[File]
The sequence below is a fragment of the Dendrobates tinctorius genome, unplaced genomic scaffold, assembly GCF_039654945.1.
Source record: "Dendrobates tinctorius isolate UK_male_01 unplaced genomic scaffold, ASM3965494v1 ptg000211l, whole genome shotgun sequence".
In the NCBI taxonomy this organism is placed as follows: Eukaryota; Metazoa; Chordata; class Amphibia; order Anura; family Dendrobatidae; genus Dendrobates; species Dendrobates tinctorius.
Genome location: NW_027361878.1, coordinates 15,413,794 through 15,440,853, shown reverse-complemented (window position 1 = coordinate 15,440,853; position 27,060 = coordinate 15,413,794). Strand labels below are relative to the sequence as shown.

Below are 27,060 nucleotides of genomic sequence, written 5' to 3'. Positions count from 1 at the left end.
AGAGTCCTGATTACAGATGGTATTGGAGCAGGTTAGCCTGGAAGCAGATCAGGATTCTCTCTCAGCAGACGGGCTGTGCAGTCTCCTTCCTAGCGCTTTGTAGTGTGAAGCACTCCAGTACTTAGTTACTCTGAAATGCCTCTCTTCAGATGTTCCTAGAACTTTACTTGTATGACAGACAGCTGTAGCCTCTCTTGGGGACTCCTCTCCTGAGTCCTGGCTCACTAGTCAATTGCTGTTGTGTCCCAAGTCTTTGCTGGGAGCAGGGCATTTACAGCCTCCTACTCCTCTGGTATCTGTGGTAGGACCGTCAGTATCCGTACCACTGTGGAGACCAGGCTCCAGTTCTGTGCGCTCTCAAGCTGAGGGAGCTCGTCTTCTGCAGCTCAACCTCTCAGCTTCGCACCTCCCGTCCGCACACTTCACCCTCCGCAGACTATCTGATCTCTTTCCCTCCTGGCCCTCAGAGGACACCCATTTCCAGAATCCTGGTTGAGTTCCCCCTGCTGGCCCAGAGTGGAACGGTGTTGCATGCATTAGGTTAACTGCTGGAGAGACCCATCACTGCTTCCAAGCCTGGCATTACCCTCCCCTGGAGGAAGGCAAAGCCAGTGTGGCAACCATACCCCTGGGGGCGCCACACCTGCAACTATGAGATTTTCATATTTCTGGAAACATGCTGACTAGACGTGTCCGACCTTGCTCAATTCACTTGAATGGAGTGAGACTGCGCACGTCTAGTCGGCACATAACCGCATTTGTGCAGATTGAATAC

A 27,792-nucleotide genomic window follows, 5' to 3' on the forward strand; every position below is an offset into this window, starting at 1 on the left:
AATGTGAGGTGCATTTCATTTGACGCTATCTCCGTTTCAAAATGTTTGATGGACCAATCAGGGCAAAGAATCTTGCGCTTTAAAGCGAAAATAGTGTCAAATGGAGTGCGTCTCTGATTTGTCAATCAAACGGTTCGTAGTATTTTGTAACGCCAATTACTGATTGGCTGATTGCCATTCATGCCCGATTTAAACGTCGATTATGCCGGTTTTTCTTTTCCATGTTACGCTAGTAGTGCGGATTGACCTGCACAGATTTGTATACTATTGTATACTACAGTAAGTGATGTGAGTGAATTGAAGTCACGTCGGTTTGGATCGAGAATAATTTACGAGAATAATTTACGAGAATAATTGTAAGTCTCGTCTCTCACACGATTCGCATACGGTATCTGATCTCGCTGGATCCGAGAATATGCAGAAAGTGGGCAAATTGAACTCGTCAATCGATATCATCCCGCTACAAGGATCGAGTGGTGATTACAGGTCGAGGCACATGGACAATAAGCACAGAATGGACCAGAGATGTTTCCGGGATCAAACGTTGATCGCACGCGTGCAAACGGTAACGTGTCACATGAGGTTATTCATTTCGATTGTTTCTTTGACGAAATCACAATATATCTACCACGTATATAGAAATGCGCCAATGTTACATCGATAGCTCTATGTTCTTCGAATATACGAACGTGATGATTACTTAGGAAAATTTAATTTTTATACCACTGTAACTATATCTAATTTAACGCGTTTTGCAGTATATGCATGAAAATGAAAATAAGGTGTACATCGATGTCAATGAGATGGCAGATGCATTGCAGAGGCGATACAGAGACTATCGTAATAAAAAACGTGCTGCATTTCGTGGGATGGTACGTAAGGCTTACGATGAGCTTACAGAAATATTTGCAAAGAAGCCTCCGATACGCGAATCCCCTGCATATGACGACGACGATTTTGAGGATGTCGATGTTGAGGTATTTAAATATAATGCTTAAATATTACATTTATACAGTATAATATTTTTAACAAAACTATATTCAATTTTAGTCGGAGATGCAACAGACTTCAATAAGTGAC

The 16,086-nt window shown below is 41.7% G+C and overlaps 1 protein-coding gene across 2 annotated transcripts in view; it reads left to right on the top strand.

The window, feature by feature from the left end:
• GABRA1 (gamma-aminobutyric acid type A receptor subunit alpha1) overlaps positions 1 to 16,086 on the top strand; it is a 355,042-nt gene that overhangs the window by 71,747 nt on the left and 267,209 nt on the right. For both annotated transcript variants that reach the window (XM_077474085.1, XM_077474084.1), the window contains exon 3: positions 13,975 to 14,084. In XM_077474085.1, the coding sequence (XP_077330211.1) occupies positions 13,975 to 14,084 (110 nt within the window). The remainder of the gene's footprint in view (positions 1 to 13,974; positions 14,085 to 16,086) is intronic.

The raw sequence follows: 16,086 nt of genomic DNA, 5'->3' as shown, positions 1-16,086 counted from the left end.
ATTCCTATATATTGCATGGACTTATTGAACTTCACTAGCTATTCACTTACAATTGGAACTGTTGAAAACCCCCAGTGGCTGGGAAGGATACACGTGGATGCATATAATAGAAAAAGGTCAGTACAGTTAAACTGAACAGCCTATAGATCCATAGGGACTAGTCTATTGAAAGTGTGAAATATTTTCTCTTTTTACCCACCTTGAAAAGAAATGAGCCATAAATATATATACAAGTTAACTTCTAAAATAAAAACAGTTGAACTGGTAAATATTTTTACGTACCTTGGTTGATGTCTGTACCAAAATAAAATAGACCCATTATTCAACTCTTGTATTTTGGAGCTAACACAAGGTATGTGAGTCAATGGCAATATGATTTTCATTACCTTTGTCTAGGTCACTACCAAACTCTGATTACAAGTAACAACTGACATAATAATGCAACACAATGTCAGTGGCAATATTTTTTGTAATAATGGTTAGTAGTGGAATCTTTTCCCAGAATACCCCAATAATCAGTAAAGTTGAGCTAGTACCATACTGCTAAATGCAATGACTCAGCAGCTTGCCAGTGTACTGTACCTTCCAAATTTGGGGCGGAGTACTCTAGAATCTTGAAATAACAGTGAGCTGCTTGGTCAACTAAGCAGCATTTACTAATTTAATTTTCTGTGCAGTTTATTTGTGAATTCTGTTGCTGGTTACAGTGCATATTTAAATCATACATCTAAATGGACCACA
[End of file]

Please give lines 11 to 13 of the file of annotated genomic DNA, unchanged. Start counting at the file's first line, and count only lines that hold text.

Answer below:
• GABRA1 (gamma-aminobutyric acid type A receptor subunit alpha1) overlaps positions 1 to 16,086 on the top strand; it is a 355,042-nt gene that overhangs the window by 71,747 nt on the left and 267,209 nt on the right. For both annotated transcript variants that reach the window (XM_077474085.1, XM_077474084.1), the window contains exon 3: positions 13,975 to 14,084. In XM_077474085.1, the coding sequence (XP_077330211.1) occupies positions 13,975 to 14,084 (110 nt within the window). The remainder of the gene's footprint in view (positions 1 to 13,974; positions 14,085 to 16,086) is intronic.

The raw sequence follows: 16,086 nt of genomic DNA, 5'->3' as shown, positions 1-16,086 counted from the left end.
ATTCCTATATATTGCATGGACTTATTGAACTTCACTAGCTATTCACTTACAATTGGAACTGTTGAAAACCCCCAGTGGCTGGGAAGGATACACGTGGATGCATATAATAGAAAAAGGTCAGTACAGTTAAACTGAACAGCCTATAGATCCATAGGGACTAGTCTATTGAAAGTGTGAAATATTTTCTCTTTTTACCCACCTTGAAAAGAAATGAGCCATAAATATATATACAAGTTAACTTCTAAAATAAAAACAGTTGAACTGGTAAATATTTTTACGTACCTTGGTTGATGTCTGTACCAAAATAAAATAGACCCATTATTCAACTCTTGTATTTTGGAGCTAACACAAGGTATGTGAGTCAATGGCAATATGATTTTCATTACCTTTGTCTAGGTCACTACCAAACTCTGATTACAAGTAACAACTGACATAATAATGCAACACAATGTCAGTGGCAATATTTTTTGTAATAATGGTTAGTAGTGGAATCTTTTCCCAGAATACCCCAATAATCAGTAAAGTTGAGCTAGTACCATACTGCTAAATGCAATGACTCAGCAGCTTGCCAGTGTACTGTACCTTCCAAATTTGGGGCGGAGTACTCTAGAATCTTGAAATAACAGTGAGCTGCTTGGTCAACTAAGCAGCATTTACTAATTTAATTTTCTGTGCAGTTTATTTGTGAATTCTGTTGCTGGTTACAGTGCATATTTAAATCATACATCTAAATGGACCACA